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Friday, March 27, 2015


Economic and Co-operative Development Minister Janice MacKinnon today put

forward targets for Saskatchewan's success in the new economy, releasing a

draft economic strategy for public consultation.

The targets are included in Partnership for Prosperity, a consultation document

that will be used to spur discussions around a new economic strategy.

"The strategy contains 19 specific targets that are ambitious but achievable,"

MacKinnon said. "They focus on addressing our challenges and building on our

strengths and we hope to achieve these targets over the next five years."

"Many of the targets are about investing in our best asset – people. We're

committed to full employment, with a 10 per cent increase in jobs for youth, a

25 per cent increase in personal disposable income, a five per cent increase in

the number of people with post-secondary education in the workforce, and much

greater participation by First Nations and Metis people in our educational

system and in our economy."

"And to build on the economic diversity we have achieved through innovation, we

propose a 20 per cent increase in research and development, a 20 per cent

increase in value-added exports and the creation of at least 10 New Generation


Other targets focus on reducing personal income tax by 25 per cent and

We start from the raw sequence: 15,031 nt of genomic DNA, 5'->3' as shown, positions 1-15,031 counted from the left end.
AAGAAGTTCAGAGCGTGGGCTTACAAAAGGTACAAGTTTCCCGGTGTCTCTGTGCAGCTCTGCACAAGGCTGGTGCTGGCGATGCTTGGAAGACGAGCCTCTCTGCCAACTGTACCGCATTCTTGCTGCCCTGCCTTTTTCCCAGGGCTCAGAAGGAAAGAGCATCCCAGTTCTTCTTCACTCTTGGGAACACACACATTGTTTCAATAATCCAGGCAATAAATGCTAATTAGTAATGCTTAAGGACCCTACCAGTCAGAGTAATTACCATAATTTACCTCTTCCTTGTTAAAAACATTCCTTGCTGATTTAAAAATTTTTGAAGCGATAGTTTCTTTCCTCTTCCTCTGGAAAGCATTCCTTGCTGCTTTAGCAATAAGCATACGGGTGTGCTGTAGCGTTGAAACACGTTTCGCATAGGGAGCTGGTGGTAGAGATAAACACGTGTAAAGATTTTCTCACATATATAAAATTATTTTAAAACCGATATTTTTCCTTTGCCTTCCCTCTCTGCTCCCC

committing to make Saskatchewan the most cost-competitive place in which to do

business. There are targets to build stronger communities through improved

infrastructure and expanding agri-value processing. In addition, recognizing

the key role co-operatives play in the province, targets to expand co-

operatives are included.

"To ensure all of Saskatchewan has an opportunity to participate in this

digital age, we propose to expand high speed Internet access to more

Saskatchewan communities and achieve a 40 per cent increase in the number of

businesses and families connected to the Internet," MacKinnon said.

In developing the draft framework document, an initial phase of consultations

included meetings held with a wide range of organizations -- business, labour,

education, and community representatives. Research was also carried out to

analyse trends and identify potential targets.

The second broader phase of consultation will be through a public dialogue.

Public meetings will start across the province in late September and people can

e-mail their comments to a special website. They can also write and phone

Saskatchewan Economic and Co-operative Development offices with their views.

The province-wide consultations and feedback on Partnership for Prosperity will

result in a final document and economic strategy, to be released early in 2001.

The new strategy builds on the strength of two previous economic strategies,

Partnership for Renewal (1992) and Partnership for Growth (1996).

The consultation document is available at or from the

department's offices (call 1-800-265-2001 toll-free).

MacKinnon noted the document also targets a shift in attitude. "Saskatchewan

people are often too modest about their achievements," she said. "By working

together, we balanced our provincial budget, led the country in economic growth

for much of the last decade and were the only province in Canada to actually

reduce our child poverty rate."

"The strategy's vision is of a prosperous province that is and continues to be

one of the best places in the world in which to live, work, visit and invest,"

MacKinnon said.


For more information, contact:

Bob Ellis

Economic and Co-operative Development


Phone: (306) 787-1691
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